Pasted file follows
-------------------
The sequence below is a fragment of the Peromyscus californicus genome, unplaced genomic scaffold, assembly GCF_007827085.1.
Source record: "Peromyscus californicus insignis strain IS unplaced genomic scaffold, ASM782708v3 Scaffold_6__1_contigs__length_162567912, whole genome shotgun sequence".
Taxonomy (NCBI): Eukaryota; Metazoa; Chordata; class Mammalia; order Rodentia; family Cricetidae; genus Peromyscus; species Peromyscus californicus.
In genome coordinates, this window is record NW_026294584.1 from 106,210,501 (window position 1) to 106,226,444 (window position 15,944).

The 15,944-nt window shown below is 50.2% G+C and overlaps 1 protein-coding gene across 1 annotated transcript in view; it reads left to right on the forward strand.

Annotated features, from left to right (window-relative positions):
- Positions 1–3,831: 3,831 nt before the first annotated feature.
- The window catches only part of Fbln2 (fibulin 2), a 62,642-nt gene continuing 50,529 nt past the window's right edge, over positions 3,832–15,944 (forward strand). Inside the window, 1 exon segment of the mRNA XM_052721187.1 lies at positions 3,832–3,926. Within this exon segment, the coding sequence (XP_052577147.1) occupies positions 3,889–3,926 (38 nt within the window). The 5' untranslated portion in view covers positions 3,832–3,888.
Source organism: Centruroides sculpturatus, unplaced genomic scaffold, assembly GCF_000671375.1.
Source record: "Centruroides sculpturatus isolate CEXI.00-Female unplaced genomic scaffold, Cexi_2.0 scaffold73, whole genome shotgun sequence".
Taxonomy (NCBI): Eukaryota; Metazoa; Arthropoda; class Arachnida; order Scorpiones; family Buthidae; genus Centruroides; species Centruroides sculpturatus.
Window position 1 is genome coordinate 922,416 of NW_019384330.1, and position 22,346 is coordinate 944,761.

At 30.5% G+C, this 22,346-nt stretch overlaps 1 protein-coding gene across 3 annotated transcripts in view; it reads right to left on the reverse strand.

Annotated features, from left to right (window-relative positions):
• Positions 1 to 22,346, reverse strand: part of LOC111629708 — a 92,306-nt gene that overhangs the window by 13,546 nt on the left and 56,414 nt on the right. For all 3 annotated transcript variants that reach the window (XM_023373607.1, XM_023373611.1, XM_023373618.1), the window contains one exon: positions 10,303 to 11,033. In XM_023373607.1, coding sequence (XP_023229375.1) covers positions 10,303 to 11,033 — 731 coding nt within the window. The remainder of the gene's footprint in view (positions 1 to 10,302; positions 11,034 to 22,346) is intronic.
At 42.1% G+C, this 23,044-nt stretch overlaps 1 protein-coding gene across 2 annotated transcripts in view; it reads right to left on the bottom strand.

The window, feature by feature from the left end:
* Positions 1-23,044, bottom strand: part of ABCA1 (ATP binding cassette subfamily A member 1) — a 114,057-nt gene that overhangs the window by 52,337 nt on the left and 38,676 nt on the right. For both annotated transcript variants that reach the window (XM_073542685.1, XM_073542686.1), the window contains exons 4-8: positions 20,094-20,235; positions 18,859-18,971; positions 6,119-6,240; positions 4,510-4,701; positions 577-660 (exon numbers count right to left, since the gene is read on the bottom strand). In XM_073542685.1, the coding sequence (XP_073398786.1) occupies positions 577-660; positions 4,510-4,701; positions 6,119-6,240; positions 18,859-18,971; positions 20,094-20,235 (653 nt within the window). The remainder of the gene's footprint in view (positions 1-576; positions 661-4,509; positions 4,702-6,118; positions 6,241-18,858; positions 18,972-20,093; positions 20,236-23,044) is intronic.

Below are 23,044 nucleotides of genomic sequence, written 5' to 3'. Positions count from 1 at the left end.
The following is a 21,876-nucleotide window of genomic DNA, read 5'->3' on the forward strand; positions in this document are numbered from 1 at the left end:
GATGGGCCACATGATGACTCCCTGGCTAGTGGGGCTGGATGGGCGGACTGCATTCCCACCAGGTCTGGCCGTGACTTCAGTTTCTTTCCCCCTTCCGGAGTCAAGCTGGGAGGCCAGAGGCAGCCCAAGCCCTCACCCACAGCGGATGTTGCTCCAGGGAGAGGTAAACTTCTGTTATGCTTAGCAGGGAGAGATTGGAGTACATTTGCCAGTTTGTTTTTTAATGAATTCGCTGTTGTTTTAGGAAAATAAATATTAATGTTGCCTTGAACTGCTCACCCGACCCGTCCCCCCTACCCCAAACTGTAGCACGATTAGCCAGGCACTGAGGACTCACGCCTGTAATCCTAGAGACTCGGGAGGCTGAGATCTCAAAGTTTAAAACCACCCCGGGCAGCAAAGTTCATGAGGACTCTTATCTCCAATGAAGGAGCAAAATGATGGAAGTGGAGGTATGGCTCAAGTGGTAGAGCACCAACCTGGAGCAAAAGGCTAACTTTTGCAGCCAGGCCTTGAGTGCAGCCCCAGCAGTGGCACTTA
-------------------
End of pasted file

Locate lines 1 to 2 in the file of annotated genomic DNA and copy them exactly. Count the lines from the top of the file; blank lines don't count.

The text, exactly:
The sequence below is a fragment of the Peromyscus californicus genome, unplaced genomic scaffold, assembly GCF_007827085.1.
Source record: "Peromyscus californicus insignis strain IS unplaced genomic scaffold, ASM782708v3 Scaffold_6__1_contigs__length_162567912, whole genome shotgun sequence".